You’re quickly approaching medical school and half your undergraduate degree has already been completed. There are a few options out there to make the rest of your college experience easier, faster, and overall less stressful. Many college students begin to panic as they think about GPA, the MCAT and applying to medical school. You’re probably in good shape, but there are some tips to help relieve that anxiety you’re feeling. After all, nothing alleviates stress like being prepared for what comes next.
The Third Year before Medical School
Assuming that all of your courses are in order and that your GPA is exceptional, you should also consider planning ahead with these few items.
Applying to Medical School
A lot of medical students are applying to schools after their third and fourth year. It takes a year for the application process to go through, so if you don’t want to have a “Gap Year” then you’ll probably be applying by the end of your third year. This means you have two semesters to plan out what you want to say on your medical school application. It seems sort of abrupt, especially since you’ve only been going to school for two years, but it’s something important to think over.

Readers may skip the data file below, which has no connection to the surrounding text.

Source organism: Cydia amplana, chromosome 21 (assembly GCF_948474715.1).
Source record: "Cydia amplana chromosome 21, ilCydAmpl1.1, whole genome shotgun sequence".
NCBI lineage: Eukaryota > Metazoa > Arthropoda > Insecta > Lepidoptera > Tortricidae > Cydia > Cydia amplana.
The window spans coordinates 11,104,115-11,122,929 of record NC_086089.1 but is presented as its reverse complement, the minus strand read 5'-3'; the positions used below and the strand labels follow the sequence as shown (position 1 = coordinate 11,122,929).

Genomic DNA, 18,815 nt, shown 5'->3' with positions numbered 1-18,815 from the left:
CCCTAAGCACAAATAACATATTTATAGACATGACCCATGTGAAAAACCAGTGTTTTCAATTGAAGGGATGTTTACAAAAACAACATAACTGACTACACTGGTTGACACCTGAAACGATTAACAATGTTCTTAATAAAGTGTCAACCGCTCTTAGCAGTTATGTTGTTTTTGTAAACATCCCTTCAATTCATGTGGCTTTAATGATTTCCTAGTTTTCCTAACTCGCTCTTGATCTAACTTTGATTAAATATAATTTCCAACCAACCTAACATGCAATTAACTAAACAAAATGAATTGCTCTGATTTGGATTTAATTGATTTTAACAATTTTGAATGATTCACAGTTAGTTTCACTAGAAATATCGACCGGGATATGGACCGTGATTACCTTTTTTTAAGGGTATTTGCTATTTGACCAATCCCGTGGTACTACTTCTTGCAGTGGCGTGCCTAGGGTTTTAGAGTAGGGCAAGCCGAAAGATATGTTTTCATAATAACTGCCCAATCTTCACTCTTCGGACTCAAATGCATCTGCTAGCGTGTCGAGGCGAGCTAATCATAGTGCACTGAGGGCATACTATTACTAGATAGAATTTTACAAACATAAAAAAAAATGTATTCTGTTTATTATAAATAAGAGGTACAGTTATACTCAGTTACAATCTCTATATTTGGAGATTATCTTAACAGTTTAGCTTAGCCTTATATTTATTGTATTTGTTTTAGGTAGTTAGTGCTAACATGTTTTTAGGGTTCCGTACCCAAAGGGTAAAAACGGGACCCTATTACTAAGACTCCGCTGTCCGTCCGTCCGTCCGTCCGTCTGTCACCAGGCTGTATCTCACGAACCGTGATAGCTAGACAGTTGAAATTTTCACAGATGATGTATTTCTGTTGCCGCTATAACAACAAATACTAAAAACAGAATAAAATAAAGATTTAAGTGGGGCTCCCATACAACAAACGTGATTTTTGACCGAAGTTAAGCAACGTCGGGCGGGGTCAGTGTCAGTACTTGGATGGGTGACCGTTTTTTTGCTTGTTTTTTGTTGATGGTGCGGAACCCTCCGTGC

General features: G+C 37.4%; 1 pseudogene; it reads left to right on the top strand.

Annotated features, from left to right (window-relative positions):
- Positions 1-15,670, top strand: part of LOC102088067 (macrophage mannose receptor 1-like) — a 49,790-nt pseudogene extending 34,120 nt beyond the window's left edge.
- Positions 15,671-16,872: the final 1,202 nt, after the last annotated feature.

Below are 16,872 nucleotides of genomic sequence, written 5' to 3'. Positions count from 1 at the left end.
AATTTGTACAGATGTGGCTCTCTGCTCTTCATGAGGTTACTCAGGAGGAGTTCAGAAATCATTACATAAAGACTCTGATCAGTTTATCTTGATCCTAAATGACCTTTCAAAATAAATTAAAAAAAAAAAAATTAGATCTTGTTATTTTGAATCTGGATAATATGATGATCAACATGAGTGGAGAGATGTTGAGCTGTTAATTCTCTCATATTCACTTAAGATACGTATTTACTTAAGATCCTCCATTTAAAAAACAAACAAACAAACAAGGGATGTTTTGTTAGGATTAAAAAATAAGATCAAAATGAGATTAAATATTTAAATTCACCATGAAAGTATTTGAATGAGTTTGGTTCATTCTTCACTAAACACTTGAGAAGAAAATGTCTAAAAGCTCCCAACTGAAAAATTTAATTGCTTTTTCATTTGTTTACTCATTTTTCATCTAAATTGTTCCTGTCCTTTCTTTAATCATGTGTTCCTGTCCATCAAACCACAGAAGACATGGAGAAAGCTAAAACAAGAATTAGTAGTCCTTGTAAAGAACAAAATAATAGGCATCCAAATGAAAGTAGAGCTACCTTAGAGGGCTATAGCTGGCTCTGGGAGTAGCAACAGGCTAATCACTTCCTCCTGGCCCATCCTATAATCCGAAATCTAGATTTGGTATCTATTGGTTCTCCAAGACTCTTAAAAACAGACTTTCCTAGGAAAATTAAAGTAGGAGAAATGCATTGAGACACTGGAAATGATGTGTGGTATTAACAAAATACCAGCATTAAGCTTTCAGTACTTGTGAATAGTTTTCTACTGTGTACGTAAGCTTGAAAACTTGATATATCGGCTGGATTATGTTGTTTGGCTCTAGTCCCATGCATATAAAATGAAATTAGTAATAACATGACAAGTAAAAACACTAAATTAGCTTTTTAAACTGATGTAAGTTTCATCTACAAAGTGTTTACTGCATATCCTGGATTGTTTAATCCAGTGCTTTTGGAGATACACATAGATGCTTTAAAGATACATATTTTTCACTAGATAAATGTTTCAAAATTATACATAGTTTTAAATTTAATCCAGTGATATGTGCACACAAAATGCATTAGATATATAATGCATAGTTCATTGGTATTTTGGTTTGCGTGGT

Start Thinking about the MCAT
Students usually take the MCAT exam a full calendar year before they plan on going to medical school, which means you should study for this test before the end of your third year. The MCAT is a multiple-choice test that assesses your critical thinking and problem-solving skills. It’s usually broken up into a few different sections of biology, behavior, and chemistry. It’s never too early to start brushing up on these facts and preparing yourself for the test.
Sticking with a Major
By now you probably have a good idea about what major you want to finish your undergraduate degree with. Year three seems to be the tipping point to really lock in your major. So far you have studied very general courses of biology and chemistry but there is still time to make a slight change to your major and not have any drastic repercussions. You should really consider and then know what your degree is going to be by the end of the first semester of your third year.
By understanding these important topics, you’re sure to make your third year before medical school successful and efficient.